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180 years of first postage stamps

On May 6, 1840, the first postage stamp, popularly known as the “Black Penny”, was officially issued in England.

The background of its creation is as follows. Rowland Hill, secretary of the Society for the Colonization of South Australia, drew attention to the imperfection of the then British postal system, as well as the fact that because of this, few people use it, and the Royal Mail loses a large amount of money. According to the rules in force at that time, the recipient paid for the letter, and the price depended on too many factors, was unpredictable and high, so poor Englishmen preferred to send letters with an opportunity.

Mr. Hill drew up a draft of postal reform, the essence of which was the introduction of a single postal fee: four pence for each letter, regardless of weight, appearance and distance, and the sender paid for the services of the mail. The new rules required a universal postage stamp. They decided to make stamps that were previously used on documents as proof of payment of taxes. Now these small squares have become evidence of the introduction of an almost modern mail forwarding system.

It took several years to get the reform through parliament, and on May 6, 1840, the world’s first postage stamps went on sale. They featured the profile of Queen Victoria on a black background, cost one penny, and so quickly gained the nickname “The Black Penny”. Just two days later, similar blue twopence stamps appeared in everyday use – “blue twopence” – but they did not earn such fame and symbolism. At the same time, by the way, the first postmarked envelopes were invented, but they were not in demand – people, out of economy, glued stamps directly on rolled-up letters.

Postal reform and the introduction of stamps contributed to the growth of postal service in England (from 75 million letters in 1839 to 168 million in 1840), easier handling of mail and easier payment for them. Rowland Hill was accepted into the postal service and rose to become General Secretary of the English Postmaster General. In London, a monument to him is erected, and Hill himself is buried in Westminster Abbey next to the inventor of the steam engine, James Watt.

“Black Penny” was also the beginning of philately-stamp collecting began, of course, with it. This stamp is not a rarity among professional philatelists – quite a lot of them have been preserved.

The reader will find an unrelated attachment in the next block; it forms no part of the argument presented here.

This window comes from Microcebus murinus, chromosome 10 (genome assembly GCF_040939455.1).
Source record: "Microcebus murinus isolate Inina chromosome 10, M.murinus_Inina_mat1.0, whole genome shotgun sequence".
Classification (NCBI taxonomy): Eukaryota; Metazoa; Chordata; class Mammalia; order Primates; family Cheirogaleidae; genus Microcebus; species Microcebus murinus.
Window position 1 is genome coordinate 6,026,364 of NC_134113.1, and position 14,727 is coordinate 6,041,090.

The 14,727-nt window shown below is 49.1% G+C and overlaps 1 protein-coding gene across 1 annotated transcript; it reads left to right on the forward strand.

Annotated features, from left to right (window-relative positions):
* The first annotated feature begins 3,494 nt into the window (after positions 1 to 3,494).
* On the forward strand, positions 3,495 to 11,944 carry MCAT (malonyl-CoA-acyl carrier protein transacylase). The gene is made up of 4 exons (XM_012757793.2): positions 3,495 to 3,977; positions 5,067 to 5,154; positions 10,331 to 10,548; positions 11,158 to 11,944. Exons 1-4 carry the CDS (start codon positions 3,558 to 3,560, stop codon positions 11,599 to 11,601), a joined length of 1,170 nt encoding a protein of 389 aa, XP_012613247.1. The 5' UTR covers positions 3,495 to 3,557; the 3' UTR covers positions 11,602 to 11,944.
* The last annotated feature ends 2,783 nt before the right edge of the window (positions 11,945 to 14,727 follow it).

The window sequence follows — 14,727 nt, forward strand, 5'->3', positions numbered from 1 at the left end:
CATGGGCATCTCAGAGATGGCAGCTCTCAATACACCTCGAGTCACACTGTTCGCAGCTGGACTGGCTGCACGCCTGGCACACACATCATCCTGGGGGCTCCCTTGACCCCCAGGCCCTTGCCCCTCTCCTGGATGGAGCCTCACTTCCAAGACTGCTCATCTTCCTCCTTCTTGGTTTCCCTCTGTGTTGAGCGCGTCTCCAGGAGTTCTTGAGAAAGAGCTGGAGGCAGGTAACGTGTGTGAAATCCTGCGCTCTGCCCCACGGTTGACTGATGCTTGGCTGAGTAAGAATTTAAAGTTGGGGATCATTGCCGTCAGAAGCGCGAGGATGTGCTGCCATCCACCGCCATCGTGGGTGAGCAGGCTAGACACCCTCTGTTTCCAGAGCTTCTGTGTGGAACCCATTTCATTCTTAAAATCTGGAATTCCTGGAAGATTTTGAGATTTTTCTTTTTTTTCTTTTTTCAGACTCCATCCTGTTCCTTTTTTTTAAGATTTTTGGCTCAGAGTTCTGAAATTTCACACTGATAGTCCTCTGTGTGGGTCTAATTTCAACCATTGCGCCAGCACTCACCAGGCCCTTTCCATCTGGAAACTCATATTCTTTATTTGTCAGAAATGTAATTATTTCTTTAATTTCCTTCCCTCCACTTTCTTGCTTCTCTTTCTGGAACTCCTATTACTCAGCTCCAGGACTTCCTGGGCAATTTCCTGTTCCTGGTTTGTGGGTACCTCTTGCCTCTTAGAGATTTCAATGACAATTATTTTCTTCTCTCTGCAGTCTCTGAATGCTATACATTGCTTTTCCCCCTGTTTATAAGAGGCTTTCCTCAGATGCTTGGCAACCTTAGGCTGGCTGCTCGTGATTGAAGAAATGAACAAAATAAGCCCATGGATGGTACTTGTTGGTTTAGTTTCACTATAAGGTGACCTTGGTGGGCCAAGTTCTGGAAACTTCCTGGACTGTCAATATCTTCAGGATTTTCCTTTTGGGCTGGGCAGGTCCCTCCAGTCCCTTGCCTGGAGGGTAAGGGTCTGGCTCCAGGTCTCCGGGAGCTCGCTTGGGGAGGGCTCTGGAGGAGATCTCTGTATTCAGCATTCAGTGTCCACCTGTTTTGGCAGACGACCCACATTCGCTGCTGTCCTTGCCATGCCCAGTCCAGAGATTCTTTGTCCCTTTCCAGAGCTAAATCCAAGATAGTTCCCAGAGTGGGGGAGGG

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Consular fifty kopecks

«Consular fifty kopecks» — philatelic name of one of the stamps in the series (CPA № ОС6; Yver № 7). Red ink overprint of the text «Воздушная почта Р. С. Ф. С. Р. 1200 герм. марок» it was made on stamps of consular duty with a nominal value of 50 kopecks. This is one of the rarest postage stamps of the RSFSR, its approximate circulation is 50-75 copies.

Consular stamps, or stamps of consular duty, — type of fiscal stamps for payment of consular fees when processing entry and exit documents. In Russia, they have been used since 1913. They were also used as postal services. “Consular” stamps are also called a series of official airmail stamps of the RSFSR of 1922.

In 1922, after the formation of the joint Russian-German Society of air communications “Deruluft” (нем. Deutsche Russian Luftverkehr), the first international air line in the RSFSR — Moscow — Konigsberg-was opened. Although the company’s planes delivered only diplomatic mail, its charter provided for the possibility of sending private paid correspondence, paid for when sent from Moscow with Soviet stamps, and when sent from Germany — with German ones.

During this period, a number of representative offices of Soviet trade and industrial organizations were located in Berlin, but they did not have diplomatic status. Having a lively correspondence with Moscow, these organizations were inconvenienced by the fact that the official procedure in Germany for receiving mail in the RSFSR with a two-week interval led to delays in the ever-increasing official correspondence. With the aim of eliminating these delays, on the initiative of the Soviet representative in Berlin, M. V. Krestinsky was asked to send the mail of Soviet missions along with diplomatic correspondence. However, unlike the diplomatic service, the mail of the trade missions had to be paid properly, taking into account the current airmail rates.

To account for these payments, in July 1922, the stock of consular stamps of the Russian Empire, which was available at the Embassy of the RSFSR in Germany, was made a typographic red overprint of the new affiliation and nominal value. The series included stamps of eight denominations from 12 to 1200 Deutsche marks. The stamps were supposed to be used as postage stamps for franking official correspondence of the People’s Commissariat for Foreign Affairs of the RSFSR and other Soviet organizations sent by air mail to Moscow.

Since this release was carried out without the consent of the People’s Commissariat of the RSFSR, the initiative of the diplomatic mission was not approved in Moscow. Soon after the arrival of the first flight with the mail in the capital, an order was issued to withdraw the stamps from circulation, and the circulation was requested in Moscow.

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Carton block

On December 5, 1932, the 1st All-Union Philatelic Exhibition opened in the building of the Pushkin State Museum of Fine Arts. In fact, she was the second. The first All-Union philatelic exhibition, called the “All-Union Exhibition on Philately and Bons”, was held much earlier, from December 14, 1924 to February 1, 1925 in Moscow. It was initiated by one of the founders of Soviet philately, Fyodor Grigoryevich Chuchin – who at that time was the Commissioner for Philately and Bonds in the USSR. The exhibition of 1924-25 was very large-scale and truly international. Philatelists from dozens of countries gathered in Moscow, and the Dutch, Turks, Swiss and Lithuanians even received awards for their exhibitions.